Ancient Egypt: The Light of the World
A Work of Reclamation and Restitution in Twelve Books
Book Twelve - Sut and Horus as Historic Characters in the Canonical Gospels
The Gospel story of the devil taking Jesus, or the Christ, up into an exceeding high mountain from which all the kingdoms of the world and the glory of them could be seen, and of the contention on the summit, is originally a legend of the astronomical mythos which, in common with so many others, has been converted into “history”. As legend it can be explained by means of the Egyptian wisdom. [Page 832] As “history” it is, of course, miraculous, if nothing else. Satan and Jesus are the representatives of Sut and Horus, the contending twins of darkness and light, of drought and fertility, who strove for supremacy in the various phenomena of external nature, and in several celestial localities belonging to the mythology.
In the Ritual (ch. 110) the struggle is described as taking place upon the mount, that is, “the mountain in the midst of the earth”, or the mountain of Amenta, which “reaches up to the sky”, and which in the solar mythos stood at the point of equinox where the conflict was continued and the twins were reconciled year after year. The equinox was figured at the summit of the mount on the ecliptic, and the scene of strife was finally configurated as a fixture in the constellation of the Gemini, the sign of the twin-brothers who for ever fought and wrestled “up and down the garden”, first one, then the other being uppermost during the two halves of the year, or of night and day. The mountain of the equinox “in the midst of the earth” joined the portion of Sut to the portion of Horus at this the point midway betwixt the south and north. It was on the mountain of the equinox and only there the twins were reconciled for the time being by the star-god Shu (Rit., ch. 110) or by the earth-god Seb (text from Memphis). Sut the Satanic is described as seizing the good Horus in the desert of Amenta and carrying him to the top of the mount here called Mount Hetep, the place of peace, where the two contending powers are reconciled by Shu, according to the treaty made by Seb. Thus, episode after episode, the Gospel history can and will be traced to the original documents as matter of the Egyptian mysteries and astronomical mythology.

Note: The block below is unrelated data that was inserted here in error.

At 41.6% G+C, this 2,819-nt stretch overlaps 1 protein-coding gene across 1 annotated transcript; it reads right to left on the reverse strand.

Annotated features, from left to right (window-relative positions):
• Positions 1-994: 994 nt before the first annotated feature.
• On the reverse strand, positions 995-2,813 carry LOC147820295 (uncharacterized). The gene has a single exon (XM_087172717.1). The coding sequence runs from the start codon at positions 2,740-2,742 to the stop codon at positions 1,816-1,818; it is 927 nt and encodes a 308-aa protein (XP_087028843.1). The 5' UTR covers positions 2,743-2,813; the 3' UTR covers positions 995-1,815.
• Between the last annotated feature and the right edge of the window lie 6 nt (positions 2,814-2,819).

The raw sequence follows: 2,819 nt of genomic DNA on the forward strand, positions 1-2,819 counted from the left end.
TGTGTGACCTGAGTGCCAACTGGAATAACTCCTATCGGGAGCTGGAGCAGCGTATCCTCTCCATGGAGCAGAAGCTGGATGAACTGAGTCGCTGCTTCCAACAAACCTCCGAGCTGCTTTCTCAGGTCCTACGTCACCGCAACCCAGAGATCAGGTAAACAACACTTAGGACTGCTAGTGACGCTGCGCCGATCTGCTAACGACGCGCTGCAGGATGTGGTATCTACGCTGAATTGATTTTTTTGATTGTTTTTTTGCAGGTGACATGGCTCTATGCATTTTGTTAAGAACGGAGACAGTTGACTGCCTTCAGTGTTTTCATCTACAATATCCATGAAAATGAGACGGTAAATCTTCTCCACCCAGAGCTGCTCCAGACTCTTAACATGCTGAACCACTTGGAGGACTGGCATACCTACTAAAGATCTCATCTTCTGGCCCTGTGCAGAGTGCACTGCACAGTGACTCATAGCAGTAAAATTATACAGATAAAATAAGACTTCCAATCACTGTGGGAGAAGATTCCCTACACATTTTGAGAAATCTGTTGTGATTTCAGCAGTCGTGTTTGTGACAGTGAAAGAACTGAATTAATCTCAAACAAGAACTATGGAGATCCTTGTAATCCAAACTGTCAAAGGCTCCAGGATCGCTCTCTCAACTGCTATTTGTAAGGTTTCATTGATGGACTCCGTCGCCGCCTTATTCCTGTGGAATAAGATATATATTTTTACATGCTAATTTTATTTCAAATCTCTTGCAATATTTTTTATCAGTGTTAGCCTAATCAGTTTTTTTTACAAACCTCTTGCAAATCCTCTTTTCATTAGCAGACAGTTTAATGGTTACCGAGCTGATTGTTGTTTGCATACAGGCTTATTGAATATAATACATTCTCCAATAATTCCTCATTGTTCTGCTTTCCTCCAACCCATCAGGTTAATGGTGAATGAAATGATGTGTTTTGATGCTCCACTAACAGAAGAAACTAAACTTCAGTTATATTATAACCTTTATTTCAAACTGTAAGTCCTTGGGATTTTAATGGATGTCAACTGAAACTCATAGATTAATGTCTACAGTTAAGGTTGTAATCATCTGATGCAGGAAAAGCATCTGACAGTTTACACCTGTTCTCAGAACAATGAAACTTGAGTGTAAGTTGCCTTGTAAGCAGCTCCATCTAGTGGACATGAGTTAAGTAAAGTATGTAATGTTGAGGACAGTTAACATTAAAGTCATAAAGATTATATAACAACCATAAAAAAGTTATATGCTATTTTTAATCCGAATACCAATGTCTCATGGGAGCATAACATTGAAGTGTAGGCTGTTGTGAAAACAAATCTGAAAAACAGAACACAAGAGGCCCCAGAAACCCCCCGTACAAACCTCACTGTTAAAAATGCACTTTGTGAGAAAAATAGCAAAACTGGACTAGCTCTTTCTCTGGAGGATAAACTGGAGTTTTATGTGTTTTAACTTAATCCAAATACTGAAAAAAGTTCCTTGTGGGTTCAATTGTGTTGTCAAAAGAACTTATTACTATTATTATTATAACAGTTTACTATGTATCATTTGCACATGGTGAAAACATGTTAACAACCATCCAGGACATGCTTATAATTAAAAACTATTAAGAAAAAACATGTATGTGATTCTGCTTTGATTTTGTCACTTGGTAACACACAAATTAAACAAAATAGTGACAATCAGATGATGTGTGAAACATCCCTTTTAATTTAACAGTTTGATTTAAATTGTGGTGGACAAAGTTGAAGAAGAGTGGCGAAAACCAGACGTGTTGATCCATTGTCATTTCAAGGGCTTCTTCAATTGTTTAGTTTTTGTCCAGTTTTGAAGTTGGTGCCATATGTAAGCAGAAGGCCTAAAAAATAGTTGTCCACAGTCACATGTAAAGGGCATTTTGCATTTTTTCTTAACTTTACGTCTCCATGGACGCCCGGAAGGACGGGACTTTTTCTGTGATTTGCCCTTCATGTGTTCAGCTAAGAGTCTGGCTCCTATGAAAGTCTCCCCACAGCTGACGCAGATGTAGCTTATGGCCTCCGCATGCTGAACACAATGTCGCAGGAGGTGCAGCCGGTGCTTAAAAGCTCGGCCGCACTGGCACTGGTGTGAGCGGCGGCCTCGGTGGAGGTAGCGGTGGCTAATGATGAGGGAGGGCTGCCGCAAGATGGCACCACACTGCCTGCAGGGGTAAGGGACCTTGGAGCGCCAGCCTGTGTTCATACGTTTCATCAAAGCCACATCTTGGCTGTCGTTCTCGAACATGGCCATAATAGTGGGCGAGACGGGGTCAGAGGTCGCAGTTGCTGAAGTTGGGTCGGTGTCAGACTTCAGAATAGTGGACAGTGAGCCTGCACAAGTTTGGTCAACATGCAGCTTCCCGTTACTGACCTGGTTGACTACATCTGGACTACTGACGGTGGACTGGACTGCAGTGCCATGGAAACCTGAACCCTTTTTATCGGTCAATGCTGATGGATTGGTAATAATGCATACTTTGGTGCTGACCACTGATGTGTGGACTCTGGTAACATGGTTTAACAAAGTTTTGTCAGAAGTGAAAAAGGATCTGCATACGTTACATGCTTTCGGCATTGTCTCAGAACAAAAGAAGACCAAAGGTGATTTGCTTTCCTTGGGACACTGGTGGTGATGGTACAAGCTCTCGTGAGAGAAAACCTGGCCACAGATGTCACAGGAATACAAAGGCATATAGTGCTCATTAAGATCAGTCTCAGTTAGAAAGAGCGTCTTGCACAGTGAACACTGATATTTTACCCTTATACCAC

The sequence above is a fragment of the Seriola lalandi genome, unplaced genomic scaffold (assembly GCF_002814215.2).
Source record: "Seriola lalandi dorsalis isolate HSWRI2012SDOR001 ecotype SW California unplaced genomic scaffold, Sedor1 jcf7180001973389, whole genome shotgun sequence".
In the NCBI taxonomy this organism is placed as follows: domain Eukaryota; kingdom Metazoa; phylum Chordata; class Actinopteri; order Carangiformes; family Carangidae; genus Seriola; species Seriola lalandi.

The battles of Sut and Horus are represented in both the apocryphal and canonical Gospels. In the Gospels of the Infancy there are two boys — the bad boy and the good boy. In this form the two born antagonists continue their altercation with a root-relationship to the Osirian mythos. Sut is the representative of evil, of darkness, drought, sterility, negation, and non-existence. It is his devilry to undo the good work that Horus does, like Satan sowing tares amongst the wheat. It was Sut who paralyzed the left arm of Osiris and held it bound in Sekhem (Rit., ch. 1). It is the express delight of the bad boy, the child of Satan, to destroy the works of Jesus, the child of light. There is one particularly enlightening illustration of the mythos reproduced as Märchen. The power of resurrection was imaged by the lifting of the arm from the mummy-bandages; Horus in Sekhem is the lifter of the arm. Whilst the arm is fettered in
death, Sut is triumphant over Horus in the dark. When Horus frees his arm, he raises the hand that was motionless (Rit., ch. 5). He strikes down Sut, or stabs him to the heart. The power of darkness, one form of which was Sut, is designated the “eater of the arm” (ch. 11). This act of the Osirian drama is rendered in the apocryphal Gospels by the bad boy persistently aiming at injuring the good boy’s arm or shoulder.